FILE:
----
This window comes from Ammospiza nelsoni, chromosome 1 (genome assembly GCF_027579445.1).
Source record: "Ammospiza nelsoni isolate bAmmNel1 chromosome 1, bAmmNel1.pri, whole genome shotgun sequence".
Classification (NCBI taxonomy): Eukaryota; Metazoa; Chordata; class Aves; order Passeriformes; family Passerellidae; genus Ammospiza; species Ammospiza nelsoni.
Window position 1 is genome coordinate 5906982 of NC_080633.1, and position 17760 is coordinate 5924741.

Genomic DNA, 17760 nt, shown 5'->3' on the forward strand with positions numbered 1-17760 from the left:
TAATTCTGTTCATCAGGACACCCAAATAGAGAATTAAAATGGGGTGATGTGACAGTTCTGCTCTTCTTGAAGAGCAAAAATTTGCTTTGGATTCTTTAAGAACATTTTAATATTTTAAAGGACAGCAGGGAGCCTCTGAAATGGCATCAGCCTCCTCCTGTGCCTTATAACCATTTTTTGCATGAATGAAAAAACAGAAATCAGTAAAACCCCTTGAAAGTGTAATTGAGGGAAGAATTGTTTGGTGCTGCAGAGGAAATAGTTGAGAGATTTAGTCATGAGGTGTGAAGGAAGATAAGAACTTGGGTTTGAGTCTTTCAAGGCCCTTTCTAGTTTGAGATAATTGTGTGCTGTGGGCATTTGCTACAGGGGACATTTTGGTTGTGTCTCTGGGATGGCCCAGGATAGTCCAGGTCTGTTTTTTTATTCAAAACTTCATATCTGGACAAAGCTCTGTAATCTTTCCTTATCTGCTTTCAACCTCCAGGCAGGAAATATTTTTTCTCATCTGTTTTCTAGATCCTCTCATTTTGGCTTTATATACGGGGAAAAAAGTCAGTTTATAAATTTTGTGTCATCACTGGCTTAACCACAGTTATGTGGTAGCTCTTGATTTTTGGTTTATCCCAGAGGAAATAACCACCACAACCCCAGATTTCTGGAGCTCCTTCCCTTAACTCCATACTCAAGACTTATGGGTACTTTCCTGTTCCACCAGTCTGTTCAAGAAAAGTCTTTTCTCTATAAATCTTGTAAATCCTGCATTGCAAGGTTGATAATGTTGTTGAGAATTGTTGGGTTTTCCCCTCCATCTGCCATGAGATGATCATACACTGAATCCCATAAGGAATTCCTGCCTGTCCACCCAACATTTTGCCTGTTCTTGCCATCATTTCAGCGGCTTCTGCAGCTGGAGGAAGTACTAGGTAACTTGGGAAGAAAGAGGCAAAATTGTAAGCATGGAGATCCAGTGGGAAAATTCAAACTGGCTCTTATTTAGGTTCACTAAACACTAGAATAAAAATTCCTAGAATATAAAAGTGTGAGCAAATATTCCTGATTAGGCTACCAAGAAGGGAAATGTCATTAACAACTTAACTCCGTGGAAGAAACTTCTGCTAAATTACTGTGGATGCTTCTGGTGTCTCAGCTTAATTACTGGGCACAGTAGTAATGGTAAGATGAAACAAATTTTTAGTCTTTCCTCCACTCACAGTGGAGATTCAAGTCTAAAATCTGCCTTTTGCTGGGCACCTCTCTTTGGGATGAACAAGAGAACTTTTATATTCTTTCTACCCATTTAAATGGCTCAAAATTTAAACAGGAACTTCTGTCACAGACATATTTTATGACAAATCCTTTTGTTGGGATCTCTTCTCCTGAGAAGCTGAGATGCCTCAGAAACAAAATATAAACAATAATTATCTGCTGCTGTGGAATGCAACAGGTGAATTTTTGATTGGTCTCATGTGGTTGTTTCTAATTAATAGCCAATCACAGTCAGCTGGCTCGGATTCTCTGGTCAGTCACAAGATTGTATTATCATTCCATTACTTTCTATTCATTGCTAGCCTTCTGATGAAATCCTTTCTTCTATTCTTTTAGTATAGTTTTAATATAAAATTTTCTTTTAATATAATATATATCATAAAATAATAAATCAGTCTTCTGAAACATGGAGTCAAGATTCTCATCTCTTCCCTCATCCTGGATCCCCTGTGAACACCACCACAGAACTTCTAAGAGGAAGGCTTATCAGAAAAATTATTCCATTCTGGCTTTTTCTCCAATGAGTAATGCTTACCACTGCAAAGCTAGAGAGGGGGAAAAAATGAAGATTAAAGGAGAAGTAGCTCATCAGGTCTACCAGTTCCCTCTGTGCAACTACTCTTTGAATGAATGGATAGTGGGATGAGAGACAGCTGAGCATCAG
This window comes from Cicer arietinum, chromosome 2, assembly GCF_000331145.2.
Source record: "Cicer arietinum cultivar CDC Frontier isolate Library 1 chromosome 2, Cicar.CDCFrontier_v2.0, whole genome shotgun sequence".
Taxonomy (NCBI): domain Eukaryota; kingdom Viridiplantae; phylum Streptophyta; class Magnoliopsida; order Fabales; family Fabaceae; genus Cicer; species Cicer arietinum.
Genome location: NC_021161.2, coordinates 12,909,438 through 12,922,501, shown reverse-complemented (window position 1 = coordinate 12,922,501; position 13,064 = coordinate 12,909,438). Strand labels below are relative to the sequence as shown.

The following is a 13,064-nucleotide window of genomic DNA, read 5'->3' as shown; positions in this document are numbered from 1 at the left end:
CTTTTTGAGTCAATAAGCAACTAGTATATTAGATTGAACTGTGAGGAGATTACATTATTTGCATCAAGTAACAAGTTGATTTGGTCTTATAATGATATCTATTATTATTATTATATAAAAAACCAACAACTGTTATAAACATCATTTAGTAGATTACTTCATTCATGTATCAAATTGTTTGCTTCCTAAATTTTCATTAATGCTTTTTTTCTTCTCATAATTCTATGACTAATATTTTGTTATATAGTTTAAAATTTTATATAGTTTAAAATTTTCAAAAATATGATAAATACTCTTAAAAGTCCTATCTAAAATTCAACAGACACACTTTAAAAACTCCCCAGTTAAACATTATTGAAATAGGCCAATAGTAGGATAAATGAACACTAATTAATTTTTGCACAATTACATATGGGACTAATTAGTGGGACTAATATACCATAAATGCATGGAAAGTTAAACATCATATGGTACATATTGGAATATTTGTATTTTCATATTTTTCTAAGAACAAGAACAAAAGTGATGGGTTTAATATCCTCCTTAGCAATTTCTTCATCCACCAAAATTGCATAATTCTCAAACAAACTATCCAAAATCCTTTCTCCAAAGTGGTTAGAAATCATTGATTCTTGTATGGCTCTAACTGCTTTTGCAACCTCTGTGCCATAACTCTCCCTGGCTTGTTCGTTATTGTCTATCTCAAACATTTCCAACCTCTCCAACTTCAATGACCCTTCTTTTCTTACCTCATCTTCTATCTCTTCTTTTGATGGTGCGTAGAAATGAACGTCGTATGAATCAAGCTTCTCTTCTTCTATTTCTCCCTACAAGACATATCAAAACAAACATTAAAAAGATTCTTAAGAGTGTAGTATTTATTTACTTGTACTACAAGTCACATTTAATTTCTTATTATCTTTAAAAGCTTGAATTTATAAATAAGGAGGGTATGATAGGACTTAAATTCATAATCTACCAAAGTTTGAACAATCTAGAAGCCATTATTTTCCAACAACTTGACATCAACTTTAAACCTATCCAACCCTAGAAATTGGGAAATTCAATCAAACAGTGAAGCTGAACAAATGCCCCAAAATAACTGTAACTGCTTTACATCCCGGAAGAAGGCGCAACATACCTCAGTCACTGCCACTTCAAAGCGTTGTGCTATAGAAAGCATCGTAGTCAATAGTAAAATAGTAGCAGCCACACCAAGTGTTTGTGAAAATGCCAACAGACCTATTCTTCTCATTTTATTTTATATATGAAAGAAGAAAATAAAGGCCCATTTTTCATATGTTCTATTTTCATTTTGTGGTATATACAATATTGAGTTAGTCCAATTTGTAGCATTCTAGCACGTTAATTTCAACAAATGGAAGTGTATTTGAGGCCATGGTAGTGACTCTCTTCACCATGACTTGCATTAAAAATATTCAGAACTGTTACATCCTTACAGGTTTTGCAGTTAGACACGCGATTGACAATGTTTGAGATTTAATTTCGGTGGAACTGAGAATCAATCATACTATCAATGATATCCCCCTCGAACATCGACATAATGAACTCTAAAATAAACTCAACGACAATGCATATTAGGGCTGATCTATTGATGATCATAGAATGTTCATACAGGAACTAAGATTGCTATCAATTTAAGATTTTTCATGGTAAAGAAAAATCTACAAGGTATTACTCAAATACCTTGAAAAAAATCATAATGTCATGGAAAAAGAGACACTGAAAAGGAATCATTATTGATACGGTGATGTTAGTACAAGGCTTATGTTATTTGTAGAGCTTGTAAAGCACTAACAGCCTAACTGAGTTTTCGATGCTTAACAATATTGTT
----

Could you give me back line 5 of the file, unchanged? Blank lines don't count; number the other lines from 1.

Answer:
Genomic DNA, 17760 nt, shown 5'->3' on the forward strand with positions numbered 1-17760 from the left: